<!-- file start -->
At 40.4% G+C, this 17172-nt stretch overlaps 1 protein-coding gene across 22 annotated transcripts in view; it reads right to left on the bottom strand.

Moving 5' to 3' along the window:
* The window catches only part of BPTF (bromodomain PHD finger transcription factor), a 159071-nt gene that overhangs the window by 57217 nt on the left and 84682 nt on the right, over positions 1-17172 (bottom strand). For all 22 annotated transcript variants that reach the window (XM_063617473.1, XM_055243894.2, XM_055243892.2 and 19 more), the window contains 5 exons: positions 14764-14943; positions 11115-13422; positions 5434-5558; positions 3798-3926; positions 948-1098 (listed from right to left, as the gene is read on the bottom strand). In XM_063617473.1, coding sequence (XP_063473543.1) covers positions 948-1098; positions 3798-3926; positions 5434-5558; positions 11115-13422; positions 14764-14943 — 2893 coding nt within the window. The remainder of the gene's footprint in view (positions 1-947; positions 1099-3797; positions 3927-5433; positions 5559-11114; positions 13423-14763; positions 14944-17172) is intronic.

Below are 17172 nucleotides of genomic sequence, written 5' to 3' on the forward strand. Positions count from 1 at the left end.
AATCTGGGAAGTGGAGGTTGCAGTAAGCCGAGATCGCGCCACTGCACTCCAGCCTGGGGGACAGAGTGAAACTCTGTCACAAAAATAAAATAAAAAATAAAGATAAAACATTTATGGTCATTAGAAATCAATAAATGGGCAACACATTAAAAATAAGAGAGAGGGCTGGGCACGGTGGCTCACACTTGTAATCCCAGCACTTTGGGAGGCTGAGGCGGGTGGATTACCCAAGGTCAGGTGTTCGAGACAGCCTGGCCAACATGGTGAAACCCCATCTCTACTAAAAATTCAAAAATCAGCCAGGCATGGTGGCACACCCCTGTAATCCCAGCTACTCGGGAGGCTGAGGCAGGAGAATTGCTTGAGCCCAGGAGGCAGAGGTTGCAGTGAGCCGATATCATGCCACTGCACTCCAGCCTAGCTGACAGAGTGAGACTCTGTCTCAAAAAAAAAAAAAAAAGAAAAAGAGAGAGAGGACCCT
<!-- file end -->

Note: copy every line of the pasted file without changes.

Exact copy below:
At 40.4% G+C, this 17172-nt stretch overlaps 1 protein-coding gene across 22 annotated transcripts in view; it reads right to left on the bottom strand.

Moving 5' to 3' along the window:
* The window catches only part of BPTF (bromodomain PHD finger transcription factor), a 159071-nt gene that overhangs the window by 57217 nt on the left and 84682 nt on the right, over positions 1-17172 (bottom strand). For all 22 annotated transcript variants that reach the window (XM_063617473.1, XM_055243894.2, XM_055243892.2 and 19 more), the window contains 5 exons: positions 14764-14943; positions 11115-13422; positions 5434-5558; positions 3798-3926; positions 948-1098 (listed from right to left, as the gene is read on the bottom strand). In XM_063617473.1, coding sequence (XP_063473543.1) covers positions 948-1098; positions 3798-3926; positions 5434-5558; positions 11115-13422; positions 14764-14943 — 2893 coding nt within the window. The remainder of the gene's footprint in view (positions 1-947; positions 1099-3797; positions 3927-5433; positions 5559-11114; positions 13423-14763; positions 14944-17172) is intronic.

Below are 17172 nucleotides of genomic sequence, written 5' to 3' on the forward strand. Positions count from 1 at the left end.
AATCTGGGAAGTGGAGGTTGCAGTAAGCCGAGATCGCGCCACTGCACTCCAGCCTGGGGGACAGAGTGAAACTCTGTCACAAAAATAAAATAAAAAATAAAGATAAAACATTTATGGTCATTAGAAATCAATAAATGGGCAACACATTAAAAATAAGAGAGAGGGCTGGGCACGGTGGCTCACACTTGTAATCCCAGCACTTTGGGAGGCTGAGGCGGGTGGATTACCCAAGGTCAGGTGTTCGAGACAGCCTGGCCAACATGGTGAAACCCCATCTCTACTAAAAATTCAAAAATCAGCCAGGCATGGTGGCACACCCCTGTAATCCCAGCTACTCGGGAGGCTGAGGCAGGAGAATTGCTTGAGCCCAGGAGGCAGAGGTTGCAGTGAGCCGATATCATGCCACTGCACTCCAGCCTAGCTGACAGAGTGAGACTCTGTCTCAAAAAAAAAAAAAAAAGAAAAAGAGAGAGAGGACCCT